• Survivorship bias
    • It is present if companies are excluded from the analysis because of problems with data availability.
    • Classic example is Mutual Funds which are closed are not taken into consideration while calculating performance
    • Look-ahead bias
    • It exists if the models uses data not available to market participants at the time the market participants act in the model.
    • Time-period bias
    • It is present if the time period used makes the result time period specific.
  • Hypothesis Testing
    • Statistical inference may be categorized into two branches:
    • Estimation: Confidence intervals around a point estimate; post event
    • Hypothesis testing: assessment of the statistical significance of a hypothesis (or statement) about a population; defined a priori
    • Estimation vs. Hypothesis testing
    • Given a sample (post event) we can define confidence intervals to state our expectation that a population parameter falls within a certain range given the observations of the sample
    • Hypothesis testing is a priori and can help define the sample size requirements for making conclusions about the differences in two populations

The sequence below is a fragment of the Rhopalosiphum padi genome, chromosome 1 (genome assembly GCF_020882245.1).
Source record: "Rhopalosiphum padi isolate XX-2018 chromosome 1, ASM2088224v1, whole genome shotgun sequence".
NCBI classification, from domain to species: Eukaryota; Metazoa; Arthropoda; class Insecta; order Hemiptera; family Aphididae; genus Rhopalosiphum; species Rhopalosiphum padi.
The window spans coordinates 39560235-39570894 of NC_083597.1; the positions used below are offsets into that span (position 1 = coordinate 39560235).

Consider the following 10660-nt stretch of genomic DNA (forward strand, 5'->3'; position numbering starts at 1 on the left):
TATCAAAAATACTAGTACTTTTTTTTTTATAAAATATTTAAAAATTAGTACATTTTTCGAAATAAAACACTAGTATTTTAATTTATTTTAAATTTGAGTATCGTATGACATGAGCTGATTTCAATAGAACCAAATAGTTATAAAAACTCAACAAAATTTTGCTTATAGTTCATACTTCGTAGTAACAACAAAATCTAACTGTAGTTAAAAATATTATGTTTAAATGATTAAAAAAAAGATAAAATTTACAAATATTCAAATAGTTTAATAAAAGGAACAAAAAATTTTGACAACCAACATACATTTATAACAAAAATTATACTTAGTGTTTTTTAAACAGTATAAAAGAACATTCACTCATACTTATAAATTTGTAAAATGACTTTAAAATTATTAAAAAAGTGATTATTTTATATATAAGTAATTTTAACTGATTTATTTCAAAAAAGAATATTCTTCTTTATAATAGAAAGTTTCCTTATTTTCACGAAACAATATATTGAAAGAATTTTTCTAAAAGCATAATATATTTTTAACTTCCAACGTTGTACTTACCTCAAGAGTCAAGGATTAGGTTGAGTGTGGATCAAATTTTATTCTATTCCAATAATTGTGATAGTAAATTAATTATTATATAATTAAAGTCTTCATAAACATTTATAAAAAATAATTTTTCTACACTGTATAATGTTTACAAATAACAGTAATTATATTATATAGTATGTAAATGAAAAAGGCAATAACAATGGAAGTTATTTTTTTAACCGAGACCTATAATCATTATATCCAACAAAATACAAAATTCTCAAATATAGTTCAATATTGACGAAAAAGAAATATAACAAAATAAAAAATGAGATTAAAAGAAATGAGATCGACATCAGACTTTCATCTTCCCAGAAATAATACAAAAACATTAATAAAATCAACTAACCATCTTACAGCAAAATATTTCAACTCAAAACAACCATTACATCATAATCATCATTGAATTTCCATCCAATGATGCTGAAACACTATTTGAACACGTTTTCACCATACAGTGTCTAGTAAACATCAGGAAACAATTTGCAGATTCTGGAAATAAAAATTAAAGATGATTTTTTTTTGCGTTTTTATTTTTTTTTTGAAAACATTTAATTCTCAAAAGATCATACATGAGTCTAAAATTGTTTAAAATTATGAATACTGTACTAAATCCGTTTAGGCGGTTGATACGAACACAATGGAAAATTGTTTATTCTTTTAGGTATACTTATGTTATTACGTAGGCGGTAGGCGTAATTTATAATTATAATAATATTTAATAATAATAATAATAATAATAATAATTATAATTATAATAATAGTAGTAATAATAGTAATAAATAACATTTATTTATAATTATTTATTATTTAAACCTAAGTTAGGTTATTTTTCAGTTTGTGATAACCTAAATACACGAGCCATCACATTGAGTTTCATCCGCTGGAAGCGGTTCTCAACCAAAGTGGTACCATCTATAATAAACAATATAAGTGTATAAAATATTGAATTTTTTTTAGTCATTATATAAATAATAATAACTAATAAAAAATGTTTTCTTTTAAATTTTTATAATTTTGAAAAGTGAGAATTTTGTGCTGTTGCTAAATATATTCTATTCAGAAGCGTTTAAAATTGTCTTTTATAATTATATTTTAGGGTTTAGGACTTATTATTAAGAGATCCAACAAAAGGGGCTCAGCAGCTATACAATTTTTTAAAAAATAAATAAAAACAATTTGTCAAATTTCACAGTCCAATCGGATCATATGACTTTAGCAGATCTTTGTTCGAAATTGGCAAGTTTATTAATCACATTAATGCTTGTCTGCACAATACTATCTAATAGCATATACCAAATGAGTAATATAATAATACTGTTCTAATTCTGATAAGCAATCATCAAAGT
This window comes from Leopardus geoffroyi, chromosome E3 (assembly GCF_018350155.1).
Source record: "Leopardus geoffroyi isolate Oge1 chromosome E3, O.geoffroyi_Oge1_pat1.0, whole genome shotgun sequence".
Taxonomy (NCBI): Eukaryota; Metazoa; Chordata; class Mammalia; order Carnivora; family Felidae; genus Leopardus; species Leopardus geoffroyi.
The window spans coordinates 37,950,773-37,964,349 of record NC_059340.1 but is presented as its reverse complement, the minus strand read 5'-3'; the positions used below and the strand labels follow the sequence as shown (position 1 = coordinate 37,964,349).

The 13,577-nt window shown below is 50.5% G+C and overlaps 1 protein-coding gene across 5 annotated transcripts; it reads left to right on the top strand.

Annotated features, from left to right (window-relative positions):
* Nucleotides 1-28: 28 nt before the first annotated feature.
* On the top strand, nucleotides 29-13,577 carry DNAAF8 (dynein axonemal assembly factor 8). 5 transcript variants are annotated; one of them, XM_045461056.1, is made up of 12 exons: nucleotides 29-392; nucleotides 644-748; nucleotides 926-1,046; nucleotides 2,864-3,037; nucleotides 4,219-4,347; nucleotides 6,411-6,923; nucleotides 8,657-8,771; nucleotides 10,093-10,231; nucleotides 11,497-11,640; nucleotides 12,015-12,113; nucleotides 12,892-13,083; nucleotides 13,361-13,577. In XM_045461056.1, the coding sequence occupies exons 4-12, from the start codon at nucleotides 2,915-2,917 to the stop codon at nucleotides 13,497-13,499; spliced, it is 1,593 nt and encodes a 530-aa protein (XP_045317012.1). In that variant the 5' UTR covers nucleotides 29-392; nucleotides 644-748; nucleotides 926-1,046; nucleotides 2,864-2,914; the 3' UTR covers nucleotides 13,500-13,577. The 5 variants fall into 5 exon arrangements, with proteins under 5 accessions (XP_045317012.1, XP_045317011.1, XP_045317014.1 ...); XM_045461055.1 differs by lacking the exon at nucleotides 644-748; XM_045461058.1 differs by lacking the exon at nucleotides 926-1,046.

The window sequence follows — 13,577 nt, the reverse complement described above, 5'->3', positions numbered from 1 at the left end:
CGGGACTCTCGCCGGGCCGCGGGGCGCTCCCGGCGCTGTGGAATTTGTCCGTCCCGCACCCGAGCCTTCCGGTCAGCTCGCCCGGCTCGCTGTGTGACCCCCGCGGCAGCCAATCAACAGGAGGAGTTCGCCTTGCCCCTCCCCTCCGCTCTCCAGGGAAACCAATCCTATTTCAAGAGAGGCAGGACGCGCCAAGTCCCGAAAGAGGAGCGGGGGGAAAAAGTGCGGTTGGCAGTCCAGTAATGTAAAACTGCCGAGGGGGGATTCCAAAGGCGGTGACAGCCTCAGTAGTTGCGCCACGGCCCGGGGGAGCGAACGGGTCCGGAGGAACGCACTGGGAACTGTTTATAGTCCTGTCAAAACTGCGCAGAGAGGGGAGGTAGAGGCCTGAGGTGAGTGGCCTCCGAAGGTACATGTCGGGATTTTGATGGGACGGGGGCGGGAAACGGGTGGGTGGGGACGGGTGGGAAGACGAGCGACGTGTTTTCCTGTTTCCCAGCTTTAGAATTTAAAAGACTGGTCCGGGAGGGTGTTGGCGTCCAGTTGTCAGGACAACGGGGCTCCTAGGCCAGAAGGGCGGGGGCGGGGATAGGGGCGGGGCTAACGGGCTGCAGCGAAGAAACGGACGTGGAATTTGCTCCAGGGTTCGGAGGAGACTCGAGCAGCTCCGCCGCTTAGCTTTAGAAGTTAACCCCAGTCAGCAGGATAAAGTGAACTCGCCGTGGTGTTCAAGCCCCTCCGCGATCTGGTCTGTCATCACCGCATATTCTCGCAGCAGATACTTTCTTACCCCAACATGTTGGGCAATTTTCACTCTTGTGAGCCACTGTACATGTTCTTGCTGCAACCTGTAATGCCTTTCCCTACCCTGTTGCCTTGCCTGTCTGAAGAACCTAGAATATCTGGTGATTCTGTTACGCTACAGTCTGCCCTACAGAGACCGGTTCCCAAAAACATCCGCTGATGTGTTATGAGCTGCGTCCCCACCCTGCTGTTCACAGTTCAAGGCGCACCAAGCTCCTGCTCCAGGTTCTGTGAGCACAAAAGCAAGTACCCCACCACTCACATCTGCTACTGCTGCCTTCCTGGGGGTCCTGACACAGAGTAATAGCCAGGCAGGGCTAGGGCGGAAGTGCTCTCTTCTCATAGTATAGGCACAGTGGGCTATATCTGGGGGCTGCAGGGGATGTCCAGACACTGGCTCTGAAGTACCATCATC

• Steps in Hypothesis Testing
    • State the hypothesis
    • Identify the appropriate test statistic
    • Specify the level of significance
    • Balance risk of false positive and false negative errors
    • Formulate the decision rule regarding the acceptance or rejection of the hypothesis
    • Collect sample and calculate the sample statistics
    • Accept or reject the hypothesis (statistical decision)
    • Investment decision based on above
  • Hypothesis Testing (contd…)
    • Formulation of hypothesis
    • Null Hypothesis: it is the hypothesis to be tested
    • Alternative hypothesis: is the hypothesis to be accepted if the null hypothesis is rejected
    • If you believe the new strategy is better then the null hypothesis could be stated as - New strategy = Old strategy
    • Depending on what we are trying to accomplish we may state the hypothesis in 3 different ways:
    • H(0): Mean return = 6%; then alternative is H(A)” Mean return not equal to 6%
    • H(0): Mean return >= 6%; then alternative is Mean return < 6%
    • H(0): Mean return <= 6%; then alternative is Mean return > 6%
    • Note: The first example above calls for a two tailed test, i.e. null is rejected if the data suggests that the mean return is either smaller than 6% or larger than 6%
    • However the next two examples involve a one tailed test
  • Hypothesis Testing (contd…)
    • We need to balance the risk of false positive and false negative errors while setting the level of significance